01 04 2022
Effectiveness of volunteer tutoring

Markovitz and colleagues recently reported on a replication and expansion of a previous randomized controlled trial focused on volunteer tutoring in reading for at-risk early elementary school students. The study focuses on the effectiveness of the Minnesota Reading Corps and the Wisconsin Reading Corps, which are both programs within AmeriCorps. The initial 2014 study focused solely on Minnesota and was limited in its ability to assess impacts for second and third grade students. The authors suggest the study is useful because aspects of the tutoring programs have changed, they are now evaluating the effects of tutoring in two separate programs, and they are now able to have a longer evaluation of the effects on second and third grade students. The study used a matched-pairs design in which students were matched based upon their baseline fall test scores, and then one student was assigned to the control group while the other...

25 03 2022
Does one more year in kindergarten matter?

In 2009, the China Development Research Foundation of the State Council launched the One Village One Preschool (OVOP) initiative which aims to guarantee free early childhood education (ECE) access to all young children in China. According to statistics in 2017, almost all children (98%) in urban areas have access to ECE while only 30% of children from poor and rural areas have the access. OVOP is a variously sourced funded program that encompasses facilities, teaching components, and policy and organizational operations, through which children of a village can access preschool education without spending hours of commuting time.  Using students’ data during the years 2015 to 2018 from Songtao county in Guizhou, one of the poorest provinces in China, Chen and colleagues explored the effect of an ECE education experience on academic performance in grade 1 to grade 4.  Five types of ECE education experiences were compared: Township public ECE centres:...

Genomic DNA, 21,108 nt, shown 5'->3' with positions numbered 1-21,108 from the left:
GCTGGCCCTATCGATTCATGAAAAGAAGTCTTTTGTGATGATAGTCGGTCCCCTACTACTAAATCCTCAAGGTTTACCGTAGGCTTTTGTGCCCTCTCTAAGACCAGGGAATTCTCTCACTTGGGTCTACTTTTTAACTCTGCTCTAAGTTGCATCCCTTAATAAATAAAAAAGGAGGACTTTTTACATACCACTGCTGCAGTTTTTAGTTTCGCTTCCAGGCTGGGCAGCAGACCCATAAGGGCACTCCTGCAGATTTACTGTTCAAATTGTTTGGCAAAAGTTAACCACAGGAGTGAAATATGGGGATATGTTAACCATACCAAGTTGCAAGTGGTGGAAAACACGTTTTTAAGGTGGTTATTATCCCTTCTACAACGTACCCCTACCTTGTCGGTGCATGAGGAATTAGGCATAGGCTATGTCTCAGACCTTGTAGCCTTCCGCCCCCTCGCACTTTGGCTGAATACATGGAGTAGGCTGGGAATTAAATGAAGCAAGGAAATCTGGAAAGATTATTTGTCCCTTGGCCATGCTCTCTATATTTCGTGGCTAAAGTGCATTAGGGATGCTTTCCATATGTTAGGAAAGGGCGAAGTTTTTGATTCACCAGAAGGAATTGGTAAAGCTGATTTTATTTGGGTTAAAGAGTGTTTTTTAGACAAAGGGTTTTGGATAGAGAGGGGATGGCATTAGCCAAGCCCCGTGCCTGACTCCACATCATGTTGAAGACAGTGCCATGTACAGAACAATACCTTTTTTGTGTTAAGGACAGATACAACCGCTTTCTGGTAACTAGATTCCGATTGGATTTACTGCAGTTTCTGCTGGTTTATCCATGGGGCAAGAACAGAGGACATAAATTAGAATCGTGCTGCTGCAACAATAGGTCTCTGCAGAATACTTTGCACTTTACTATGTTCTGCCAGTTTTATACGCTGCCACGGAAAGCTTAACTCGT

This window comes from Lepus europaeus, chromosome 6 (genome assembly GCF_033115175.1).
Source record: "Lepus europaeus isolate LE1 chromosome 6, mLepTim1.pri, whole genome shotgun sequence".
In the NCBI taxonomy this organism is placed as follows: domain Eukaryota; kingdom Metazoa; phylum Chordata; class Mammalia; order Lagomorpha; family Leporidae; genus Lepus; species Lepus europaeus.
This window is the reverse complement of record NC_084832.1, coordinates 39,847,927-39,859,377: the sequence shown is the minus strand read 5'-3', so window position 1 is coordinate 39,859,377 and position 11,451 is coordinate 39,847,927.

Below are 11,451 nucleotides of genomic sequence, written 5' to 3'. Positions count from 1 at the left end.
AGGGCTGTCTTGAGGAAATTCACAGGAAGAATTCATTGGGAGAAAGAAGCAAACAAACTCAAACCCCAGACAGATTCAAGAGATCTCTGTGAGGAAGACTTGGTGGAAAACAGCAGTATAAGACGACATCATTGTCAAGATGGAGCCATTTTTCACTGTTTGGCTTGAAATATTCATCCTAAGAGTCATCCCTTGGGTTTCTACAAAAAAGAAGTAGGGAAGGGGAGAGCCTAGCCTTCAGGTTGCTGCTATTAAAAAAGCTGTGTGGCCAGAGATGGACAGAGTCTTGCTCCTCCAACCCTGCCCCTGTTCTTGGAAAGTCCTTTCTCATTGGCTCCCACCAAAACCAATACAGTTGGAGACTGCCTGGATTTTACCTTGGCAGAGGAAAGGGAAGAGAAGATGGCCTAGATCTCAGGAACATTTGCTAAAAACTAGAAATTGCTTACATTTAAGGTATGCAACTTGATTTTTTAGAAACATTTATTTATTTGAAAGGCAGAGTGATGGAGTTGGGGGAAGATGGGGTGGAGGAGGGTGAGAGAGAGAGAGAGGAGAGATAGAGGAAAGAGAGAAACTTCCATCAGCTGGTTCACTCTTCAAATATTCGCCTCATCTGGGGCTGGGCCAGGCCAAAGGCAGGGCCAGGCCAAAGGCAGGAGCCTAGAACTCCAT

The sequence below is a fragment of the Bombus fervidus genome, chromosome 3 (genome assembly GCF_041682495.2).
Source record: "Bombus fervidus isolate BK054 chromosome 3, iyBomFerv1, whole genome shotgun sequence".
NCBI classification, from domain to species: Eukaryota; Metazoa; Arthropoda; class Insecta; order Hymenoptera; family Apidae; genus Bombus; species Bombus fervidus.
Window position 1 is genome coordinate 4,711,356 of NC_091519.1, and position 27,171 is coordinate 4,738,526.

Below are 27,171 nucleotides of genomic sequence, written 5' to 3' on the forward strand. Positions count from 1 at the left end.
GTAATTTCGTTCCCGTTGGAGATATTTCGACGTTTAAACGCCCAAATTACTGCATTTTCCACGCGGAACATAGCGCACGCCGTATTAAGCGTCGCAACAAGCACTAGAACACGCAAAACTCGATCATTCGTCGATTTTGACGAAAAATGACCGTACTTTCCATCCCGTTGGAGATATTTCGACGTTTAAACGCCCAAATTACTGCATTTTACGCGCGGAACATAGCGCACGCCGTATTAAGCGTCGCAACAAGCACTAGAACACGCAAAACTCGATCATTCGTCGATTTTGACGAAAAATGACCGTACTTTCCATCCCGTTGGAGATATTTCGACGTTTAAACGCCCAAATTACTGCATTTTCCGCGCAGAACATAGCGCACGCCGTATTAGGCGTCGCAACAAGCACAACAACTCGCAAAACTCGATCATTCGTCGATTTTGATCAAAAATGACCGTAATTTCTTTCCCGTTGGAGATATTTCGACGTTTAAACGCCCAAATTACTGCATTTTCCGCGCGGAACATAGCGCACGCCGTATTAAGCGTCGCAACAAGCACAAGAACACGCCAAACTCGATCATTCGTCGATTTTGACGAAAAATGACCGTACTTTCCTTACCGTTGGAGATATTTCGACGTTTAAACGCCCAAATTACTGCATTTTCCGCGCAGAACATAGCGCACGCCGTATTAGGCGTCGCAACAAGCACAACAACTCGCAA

11 03 2022
Smartphone and tablet use in early childhood

A recent meta-analysis conducted by Mallawaarachchi and colleagues analyzed studies focused on the association of smartphone and tablet usage with psychosocial, cognitive, and sleep-related developmental factors in early childhood. The meta-analysis was conducted on 19 articles from a variety of countries. The mean ages for the children in these studies ranged from 1.43 years to 5.42 years. The overall findings of the meta-analysis suggest there is a weak, negative association (r = −.08, p = .001) between smartphone or tablet usage and child-specific factors. However, when individually analyzing these child-specific factors, most do not demonstrate significant associations with smartphone or tablet usage. Following factors show non-significant associations with smartphone or tablet usage: Psychosocial factors (r = −.07, p = .115) Self-regulation (r = −.03, p = .65) Cognitive factors (r = −.07, p = .14) Language development (r = −.09, p = .09) Executive function (r = −.09, p =...

11 03 2022
Using songs to teach vocabulary